6 Ways My Mother Helped Me Become a Leader

This post was originally written for the Student Leader Collective, a community of student leaders sharing ideas on how to become more awesome, in May 2014. The Student Leader Collective no longer exists, so I am reposting this here.

If I thought for even one second that I became the leader I am today all by myself, without the help of anyone else, I would be sadly and sorely mistaken. Friends, fellow students, co-workers, mentors- they’ve all helped shaped the person I am today. More than anyone, my mother has been a crucial force in raising me to be a leader. Without further ado, here are six ways my mother helped me become a leader.

1. She taught me the value of sharing. First it was sharing my toys with my brother, and then with my other toddler friends. Then it was sharing things I’d been given in limited quantities, such as food. Then we moved on to sharing my talents, and helping others when I could. Finally, she taught me how to share my to-do list- that one’s still my favourite!

2. She acted as my chauffeur. The activities I was involved in growing up helped me become the leader I am today. From soccer games, to figure skating lessons, to band practice, Girl Guides, and 8 million school clubs, these activities helped me develop the skills that I still use every day as a student leader. My participation in any of these activities would not have been possible without my mother acting as my chauffeur at all hours of the day and night.

3. She was always there when things went wrong. When everything is going wrong, a mother is always the one person you know you can turn to. Maybe there’s a lot of interpersonal conflict on your team, maybe an event you planned bombed big time, or maybe you’re being heavily criticized for a decision you made. If your mother is anything like mine, she’ll listen to you rant, provide you with advice, and encourage you to never give up.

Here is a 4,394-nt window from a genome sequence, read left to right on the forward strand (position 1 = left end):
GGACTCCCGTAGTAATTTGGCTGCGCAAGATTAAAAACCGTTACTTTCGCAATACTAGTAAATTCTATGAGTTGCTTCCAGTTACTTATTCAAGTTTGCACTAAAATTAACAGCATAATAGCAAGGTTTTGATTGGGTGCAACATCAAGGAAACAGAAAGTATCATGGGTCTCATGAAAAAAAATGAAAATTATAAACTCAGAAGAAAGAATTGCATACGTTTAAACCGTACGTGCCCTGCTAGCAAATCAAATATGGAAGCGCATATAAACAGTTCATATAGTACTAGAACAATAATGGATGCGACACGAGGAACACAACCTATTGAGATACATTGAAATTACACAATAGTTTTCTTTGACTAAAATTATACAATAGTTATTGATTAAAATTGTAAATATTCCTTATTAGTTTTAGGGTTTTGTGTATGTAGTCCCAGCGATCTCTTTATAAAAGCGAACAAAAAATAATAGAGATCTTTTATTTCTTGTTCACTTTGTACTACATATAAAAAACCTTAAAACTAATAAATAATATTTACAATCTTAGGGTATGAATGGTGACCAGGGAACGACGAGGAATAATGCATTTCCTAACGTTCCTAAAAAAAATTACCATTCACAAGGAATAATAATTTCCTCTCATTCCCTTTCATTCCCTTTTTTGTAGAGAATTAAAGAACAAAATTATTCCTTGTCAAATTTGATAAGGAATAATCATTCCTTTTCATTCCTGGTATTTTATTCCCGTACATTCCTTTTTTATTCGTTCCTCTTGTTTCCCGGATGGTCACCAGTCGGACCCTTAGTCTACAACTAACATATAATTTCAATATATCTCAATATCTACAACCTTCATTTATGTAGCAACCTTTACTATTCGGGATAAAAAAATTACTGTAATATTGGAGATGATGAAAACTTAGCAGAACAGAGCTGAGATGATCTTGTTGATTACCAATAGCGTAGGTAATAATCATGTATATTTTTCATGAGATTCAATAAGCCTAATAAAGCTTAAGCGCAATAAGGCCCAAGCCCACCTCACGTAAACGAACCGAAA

4. She was always there when things went right. She’s the one who buys you roses after your first stage debut, a cake to celebrate your graduation, and has a hug and a “congratulations” ready whenever you reach even the smallest of milestones. She’s taught me the power of recognition, and I’ve learned to pass that on.

5. She taught me the power of negotiation. As a young child, parents are pretty much the only way to get anything you want- the newest toy, a mid-day snack, a trip to the park, or a later bedtime. Sometimes simply asking and providing a good reason was enough, but more often than not, I had to offer her something in order to get what I wanted- “I’ll sweep the floor for you if we can go to the beach later.”

6. She taught me that hard work was necessary. If I didn’t do my household chores, there was no way I was getting my allowance. If I didn’t practice my multiplication tables, I was never going to win “Around the World.” She never did my school projects for me, and I quickly learned that the only way I was going to get anywhere was to do the work myself.

My mother has taught me so many leadership lessons, by encouraging habits and skills within myself, and by emulating these habits and skills herself. Happy Mothers’ Day, Mom!

Nicole Crozier

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